June 10 – The arrest of Thomas Cromwell, and two monks are starved to death
Posted By Claire on June 10, 2022
On this day in Tudor history, 10th June 1540, in the reign of King Henry VIII, the king’s right-hand man and ‘fixer’, Thomas Cromwell, Earl of Essex, was arrested and taken to the Tower of London.
Find out what happened on that day…
And three years earlier, on this day in 1537, two Carthusian monks died after being starved to death in prison.
What had these monks done to deserve this awful fate?
Find out about them and their fellow Carthusian martyrs in this edition of #TudorHistory Shorts video:
You can click here to find out more about the Carthusian Martyrs of Henry VIII’s reign, and you can click here to enjoy a talk on my visit to London Charterhouse, the home of their order.
1 thought on “June 10 – The arrest of Thomas Cromwell, and two monks are starved to death”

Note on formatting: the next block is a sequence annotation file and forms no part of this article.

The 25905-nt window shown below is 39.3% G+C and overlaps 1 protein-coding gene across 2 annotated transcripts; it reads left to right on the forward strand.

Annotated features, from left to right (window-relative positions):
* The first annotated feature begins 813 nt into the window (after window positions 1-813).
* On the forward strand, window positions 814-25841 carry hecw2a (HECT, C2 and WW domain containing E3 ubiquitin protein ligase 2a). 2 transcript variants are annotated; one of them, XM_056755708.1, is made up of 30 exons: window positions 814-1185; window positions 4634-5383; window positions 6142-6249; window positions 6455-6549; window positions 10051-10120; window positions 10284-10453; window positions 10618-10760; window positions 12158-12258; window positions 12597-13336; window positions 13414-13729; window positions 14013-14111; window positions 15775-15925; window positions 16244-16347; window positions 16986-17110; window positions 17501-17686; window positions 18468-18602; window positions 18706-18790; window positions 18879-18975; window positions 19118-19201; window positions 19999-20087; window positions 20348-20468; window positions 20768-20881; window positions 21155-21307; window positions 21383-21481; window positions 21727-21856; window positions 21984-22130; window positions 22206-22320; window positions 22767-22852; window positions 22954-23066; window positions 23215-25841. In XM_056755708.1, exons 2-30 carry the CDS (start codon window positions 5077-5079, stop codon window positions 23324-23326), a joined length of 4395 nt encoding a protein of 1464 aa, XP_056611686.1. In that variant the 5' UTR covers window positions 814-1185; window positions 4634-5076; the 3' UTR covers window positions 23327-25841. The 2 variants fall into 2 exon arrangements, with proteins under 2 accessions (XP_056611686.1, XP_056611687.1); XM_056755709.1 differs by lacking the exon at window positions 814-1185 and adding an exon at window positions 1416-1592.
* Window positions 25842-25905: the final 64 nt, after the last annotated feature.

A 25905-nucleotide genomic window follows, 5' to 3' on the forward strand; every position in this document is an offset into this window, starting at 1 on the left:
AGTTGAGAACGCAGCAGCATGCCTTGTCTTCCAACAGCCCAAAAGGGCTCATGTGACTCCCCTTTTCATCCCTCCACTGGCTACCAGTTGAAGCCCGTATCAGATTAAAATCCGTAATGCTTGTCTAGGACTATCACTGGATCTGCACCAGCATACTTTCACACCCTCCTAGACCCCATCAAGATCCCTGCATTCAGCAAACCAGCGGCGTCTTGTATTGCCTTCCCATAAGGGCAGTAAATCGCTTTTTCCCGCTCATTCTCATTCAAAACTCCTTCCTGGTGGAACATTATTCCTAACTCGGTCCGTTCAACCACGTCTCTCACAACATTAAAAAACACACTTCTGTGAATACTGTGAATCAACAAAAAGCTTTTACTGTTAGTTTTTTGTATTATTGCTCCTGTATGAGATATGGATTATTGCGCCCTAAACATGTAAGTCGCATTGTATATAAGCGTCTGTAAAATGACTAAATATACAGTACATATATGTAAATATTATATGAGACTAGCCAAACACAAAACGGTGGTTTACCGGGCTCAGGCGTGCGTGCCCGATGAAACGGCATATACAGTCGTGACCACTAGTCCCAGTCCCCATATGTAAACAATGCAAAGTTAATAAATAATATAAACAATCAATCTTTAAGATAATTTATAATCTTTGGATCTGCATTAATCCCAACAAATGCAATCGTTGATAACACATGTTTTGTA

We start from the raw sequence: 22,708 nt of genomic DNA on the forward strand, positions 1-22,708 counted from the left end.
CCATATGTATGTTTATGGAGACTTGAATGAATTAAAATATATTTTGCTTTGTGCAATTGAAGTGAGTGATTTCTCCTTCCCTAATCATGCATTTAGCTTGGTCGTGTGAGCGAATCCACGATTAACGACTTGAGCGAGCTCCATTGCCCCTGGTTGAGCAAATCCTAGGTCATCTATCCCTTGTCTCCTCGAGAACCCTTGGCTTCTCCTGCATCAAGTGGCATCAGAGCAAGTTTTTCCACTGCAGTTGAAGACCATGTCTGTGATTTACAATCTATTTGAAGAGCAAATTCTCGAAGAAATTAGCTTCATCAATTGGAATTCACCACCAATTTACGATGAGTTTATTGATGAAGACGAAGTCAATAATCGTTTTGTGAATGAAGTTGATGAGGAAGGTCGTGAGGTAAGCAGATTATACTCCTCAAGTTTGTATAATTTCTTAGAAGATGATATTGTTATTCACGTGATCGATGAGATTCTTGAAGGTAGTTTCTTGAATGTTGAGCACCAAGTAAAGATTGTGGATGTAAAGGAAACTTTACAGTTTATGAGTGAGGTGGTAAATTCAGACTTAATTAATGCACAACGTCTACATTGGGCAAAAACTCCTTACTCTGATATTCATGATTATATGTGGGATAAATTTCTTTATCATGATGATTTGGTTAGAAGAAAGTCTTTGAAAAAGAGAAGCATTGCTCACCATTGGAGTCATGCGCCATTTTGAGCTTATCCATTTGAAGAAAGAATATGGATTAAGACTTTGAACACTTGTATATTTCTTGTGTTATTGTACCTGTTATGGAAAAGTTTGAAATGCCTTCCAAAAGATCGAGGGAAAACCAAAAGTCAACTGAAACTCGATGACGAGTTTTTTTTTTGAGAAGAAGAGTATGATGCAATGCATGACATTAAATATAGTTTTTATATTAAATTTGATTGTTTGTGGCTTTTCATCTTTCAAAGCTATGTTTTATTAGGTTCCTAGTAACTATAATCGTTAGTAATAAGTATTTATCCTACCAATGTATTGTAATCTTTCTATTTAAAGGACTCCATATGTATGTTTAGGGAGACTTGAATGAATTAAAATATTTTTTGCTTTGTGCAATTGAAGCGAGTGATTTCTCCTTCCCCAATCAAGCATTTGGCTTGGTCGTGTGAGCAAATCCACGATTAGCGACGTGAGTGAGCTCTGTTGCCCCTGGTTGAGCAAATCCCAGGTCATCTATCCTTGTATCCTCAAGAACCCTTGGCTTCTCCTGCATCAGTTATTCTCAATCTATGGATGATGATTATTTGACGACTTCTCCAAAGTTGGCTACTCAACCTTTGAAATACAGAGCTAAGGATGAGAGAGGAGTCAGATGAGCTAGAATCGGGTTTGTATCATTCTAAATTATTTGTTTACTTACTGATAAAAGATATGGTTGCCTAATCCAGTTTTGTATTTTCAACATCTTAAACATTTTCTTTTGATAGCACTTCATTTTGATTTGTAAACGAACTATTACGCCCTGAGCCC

Sir Edward Hall recorded that many rejoiced at Thomas Cromwells execution and lamented it should have been seven years earlier, he had many enemies and it was his misfortune that King Henry V111, already resentful at being bound in holy wedlock to Anna from Cleves, let himself be persuaded that his right hand man was a traitor and deserving of death, his arrest is poignant I agree, there is something so distasteful about humiliating a man already brought low, he was told he was guilty of treason and heresy and then he was roughly stripped of his prized Ceremonial Order Of The Garter, and St George’s Collar which was carried out by the Earl of Southampton a one time friend, and of course the Duke of Norfolk who heartily disliked the overbearing and lowly born Cromwell, thus ended his career, like so many before him and those who followed after, he was to walk the same steps to the Tower in disgrace and never return, this evil genius of Henry V111 had led an interesting life, born in Putney he left home in his teens and later reminisced he had been a bit of a ruffian, he travelled to the continent and there is a tale he became a soldier, when he returned to England he found himself working under Cardinal Wolsley and became invaluable to the king when the former failed to secure a divorce from Katherine of Aragon, he married and had three children, a son who inherited his title of Baron Cromwell and two daughters who both died young, his lineage continues today through his son Gregory, who to add more honour to his fortune, married Queen Jane Seymours sister, there are reports that he also fathered a daughter out of wedlock but kept her existence a tightly guarded secret as he feared the dishonour, although it was the norm at court to have mistresses he maybe regarded it a sin, he is chiefly remembered for his closure of the monasteries and for having played a part in the downfall of his former queen and friend, most historians agree it was Cromwell, on the authority of the king who engineered the deaths of Anne Boleyn and her so called paramours, but whether he himself was guilty of treason is another matter, I could feel sorry towards Cromwell but I do not, I think he was ruthless and whilst he is not alone in that trait of character, amongst his contemporaries at court, he nevertheless never showed any remorse for the deaths of Henry’s second wife nor the men who died with her, in fact he appeared to boast about it afterwards, his sudden fall from Grace was in a way just as spectacular as Anne Boleyn’s, his letter he wrote to his king and master shows the desperation he was feeling, like a drowning man he vainly seeks the hand of his saviour but none was fore with, ‘I beg for mercy mercy mercy’ he pleads but he knew his master was not so merciful and Henry V111 could well have read it when he retired to bed for the night, his loathsome queen lying beside him, he only had to look upon her disagreeable face and remember it was Cromwell who had put him in this most unpleasant situation, he was well favoured by the king for ridding him of his first two queens now, with the disastrous marriage to the fourth, he was about to get what many at court probably described as his just deserts.